Friday 18 October 2013

Science with the WOW factor

The Australian PlantBank at The Australian Botanic Gardens Mt Annan (I Willis)


The new Australian PlantBank at The Australian Botanic Gardens Mt Annan

The brand new shiny science facility that was recently opened at The Australian Botanic Garden at Mt Annan certainly has the wow factor a plenty. Lots of stainless steel, concrete and glass gives the new laboratory the smik slick look. The world class leader in the collection and preservation of Australian native flora provides an example of how science can be done in this country. With the combination of leading edge research, technical expertise and community engagement this facility is a model for other science infrastructure in Australia.

Exterior of PlantBank (I Willis)

The general public certainly gave the new building the wow seal of approval on the tours of the state of the art laboratories and seed bank. The public have the opportunity to take guided tours of the building. There are conference rooms, meetings rooms and educational facilities for kindergarten through high school and university to post-graduate and the general community.

John leading a group of visitors (I Willis)

On the recent open day tours were led by John Siemon, the enthusiastic project manager, his staff, and volunteers from the Friends of the Botanic Gardens. John's energy and passion for the facility provided a cut-through commentary of the role of the PlantBank, while not dumbing down the technical aspects of plant science. He provided a refreshing clarity to the science while engaging the members of the general public who peppered him with questions about the Wollemi Pine to agar.

The PlantBank building provides an architectural statement about the endangered Cumberland Woodland that surrounds the facility. The building is designed not only to protect the plant vaults, but to be fire resistant. It is a post-modern statement in concrete, stainless steel and glass. The striking lines of the building provide a symbosis with its environment and is an aesthetic extension of the woodland that surrounds it. The building emerges out of the woodland, like the majestic red gums around it, as you approach either on foot. The building makes a statement, an announcement, to the visitor that matches its confidence. The architects BVN Donovan Hill have, according to the website, used a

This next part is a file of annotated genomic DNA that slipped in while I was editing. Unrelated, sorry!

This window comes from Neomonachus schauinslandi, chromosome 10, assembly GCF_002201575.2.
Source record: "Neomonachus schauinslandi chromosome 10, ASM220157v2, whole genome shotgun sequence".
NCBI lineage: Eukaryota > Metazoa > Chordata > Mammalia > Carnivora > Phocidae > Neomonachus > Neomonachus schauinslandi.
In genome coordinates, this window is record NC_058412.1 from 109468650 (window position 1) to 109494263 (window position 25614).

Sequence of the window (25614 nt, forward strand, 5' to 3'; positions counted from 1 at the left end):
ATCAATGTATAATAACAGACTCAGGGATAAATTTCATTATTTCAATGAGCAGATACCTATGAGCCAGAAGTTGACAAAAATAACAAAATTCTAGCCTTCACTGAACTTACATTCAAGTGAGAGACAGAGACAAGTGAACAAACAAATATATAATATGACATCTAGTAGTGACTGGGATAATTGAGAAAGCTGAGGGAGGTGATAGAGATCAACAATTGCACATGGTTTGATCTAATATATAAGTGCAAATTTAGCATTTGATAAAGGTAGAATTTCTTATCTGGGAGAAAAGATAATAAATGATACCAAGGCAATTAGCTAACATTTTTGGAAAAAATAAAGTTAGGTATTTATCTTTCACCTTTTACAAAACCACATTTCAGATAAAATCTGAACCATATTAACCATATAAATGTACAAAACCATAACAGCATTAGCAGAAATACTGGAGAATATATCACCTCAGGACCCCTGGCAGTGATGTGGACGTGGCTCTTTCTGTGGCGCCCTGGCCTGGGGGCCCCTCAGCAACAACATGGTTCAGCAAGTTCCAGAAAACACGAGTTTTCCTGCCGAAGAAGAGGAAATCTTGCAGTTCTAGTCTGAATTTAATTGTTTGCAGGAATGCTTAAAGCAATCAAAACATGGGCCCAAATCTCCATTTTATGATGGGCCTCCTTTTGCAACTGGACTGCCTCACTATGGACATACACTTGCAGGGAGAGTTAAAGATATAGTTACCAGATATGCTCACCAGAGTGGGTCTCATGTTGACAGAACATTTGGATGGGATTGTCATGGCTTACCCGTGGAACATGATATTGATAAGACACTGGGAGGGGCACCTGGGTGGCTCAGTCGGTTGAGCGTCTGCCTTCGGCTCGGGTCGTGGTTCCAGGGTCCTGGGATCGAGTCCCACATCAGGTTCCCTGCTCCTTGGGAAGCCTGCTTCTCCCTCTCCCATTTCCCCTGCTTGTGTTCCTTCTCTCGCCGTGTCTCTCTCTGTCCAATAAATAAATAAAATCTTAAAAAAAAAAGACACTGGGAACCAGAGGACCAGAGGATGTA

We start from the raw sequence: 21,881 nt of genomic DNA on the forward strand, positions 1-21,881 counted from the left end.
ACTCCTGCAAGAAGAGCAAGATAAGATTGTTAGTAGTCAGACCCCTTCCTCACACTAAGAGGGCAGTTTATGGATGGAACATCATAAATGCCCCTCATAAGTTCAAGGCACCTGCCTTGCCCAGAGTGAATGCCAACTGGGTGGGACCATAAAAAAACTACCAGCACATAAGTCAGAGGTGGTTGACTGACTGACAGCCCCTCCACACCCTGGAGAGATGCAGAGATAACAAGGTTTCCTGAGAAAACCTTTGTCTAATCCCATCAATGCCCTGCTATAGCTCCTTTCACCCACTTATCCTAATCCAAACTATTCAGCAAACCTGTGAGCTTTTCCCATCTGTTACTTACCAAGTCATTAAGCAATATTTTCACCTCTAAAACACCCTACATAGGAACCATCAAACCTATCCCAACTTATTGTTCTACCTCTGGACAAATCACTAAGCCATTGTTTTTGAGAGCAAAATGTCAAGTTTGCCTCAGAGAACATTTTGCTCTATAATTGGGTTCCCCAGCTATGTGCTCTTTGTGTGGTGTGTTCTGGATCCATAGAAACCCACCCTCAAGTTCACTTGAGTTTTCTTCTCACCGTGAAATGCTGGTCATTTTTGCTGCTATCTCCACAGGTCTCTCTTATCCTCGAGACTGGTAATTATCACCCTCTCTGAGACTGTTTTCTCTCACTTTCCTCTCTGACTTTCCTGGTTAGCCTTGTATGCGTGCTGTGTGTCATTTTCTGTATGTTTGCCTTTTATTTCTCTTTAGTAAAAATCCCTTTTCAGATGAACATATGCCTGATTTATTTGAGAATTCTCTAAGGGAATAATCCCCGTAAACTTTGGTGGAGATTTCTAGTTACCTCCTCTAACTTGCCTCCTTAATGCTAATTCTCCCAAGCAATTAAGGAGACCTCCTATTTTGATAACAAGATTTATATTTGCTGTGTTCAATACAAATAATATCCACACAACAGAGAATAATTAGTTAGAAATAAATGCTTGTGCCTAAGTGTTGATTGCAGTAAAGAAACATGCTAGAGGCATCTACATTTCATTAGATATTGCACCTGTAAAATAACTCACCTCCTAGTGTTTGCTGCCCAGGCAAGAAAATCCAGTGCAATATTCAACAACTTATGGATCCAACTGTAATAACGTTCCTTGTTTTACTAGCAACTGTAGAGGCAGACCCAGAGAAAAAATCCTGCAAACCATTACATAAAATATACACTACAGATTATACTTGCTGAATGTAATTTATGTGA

metaphor to communicate that broad conceptual idea that 'PlantBank is positioned globally as a symbol of the preservation of the natural cycle from the germination of seed to the propagation of forests'. It does so from the large scale siting strategy through to the selection of materials and detailing.
Diversity Wall located near the reception desk of PlantBank (I Willis)
This is supported by the warmth of the timber interior veneers of mountain ash (Eucalyptus regnans) that contrast with the clinical efficiency of the glass and stainless steel.

The Macarthur region has certainly gained a magnificent addition to the gardens, which are the most visited tourist attraction in the area. Visitors with be able to take guided tours (at a cost) or self-guided tours when the PlantBank is open to the general public.

The PlantBank is a globally important facility in the Macarthur region and illustrates the global significance of Australian science. According the PlantBank website, the:
PlantBank incorporates modern world-class research laboratories, seed storage facilities, climate controlled glasshouse infrastructure and specialised teaching laboratories. The facilities at PlantBank complement those associated with the National Herbarium of New South Wales at the Royal Botanic Garden, Sydney. PlantBank can accommodate 50 research staff, students and local and international collaborative researchers at any one time. The interactive educational space can host several hundred students and visitors simultaneously. PlantBank will become a leading institution for education in plant science, invigorating the visitor experience through interactions with research findings and scientists giving valuable information on the important role of plants in our lives.
Eerieness of the 'Blue Room' (I Willis)

 Visitors can take in the eerieness of the 'blue room' adjacent to the cryo-storage areas where some plants are stored at -196°C. These are next to the seed vault freezer where dried seeds are kept at
-20°C. Inspect the seedling that has grown from a 100 year old seed. Amazing considering the conditions it was kept in. At the Diversity Wall view the an example of the worlds largest seed pod from the Seychelles. What does it remind you of? 
When are you going to visit this exciting addition to Australia's cutting edge scientific facility at The Australian Botanic Gardens Mount Annan? 


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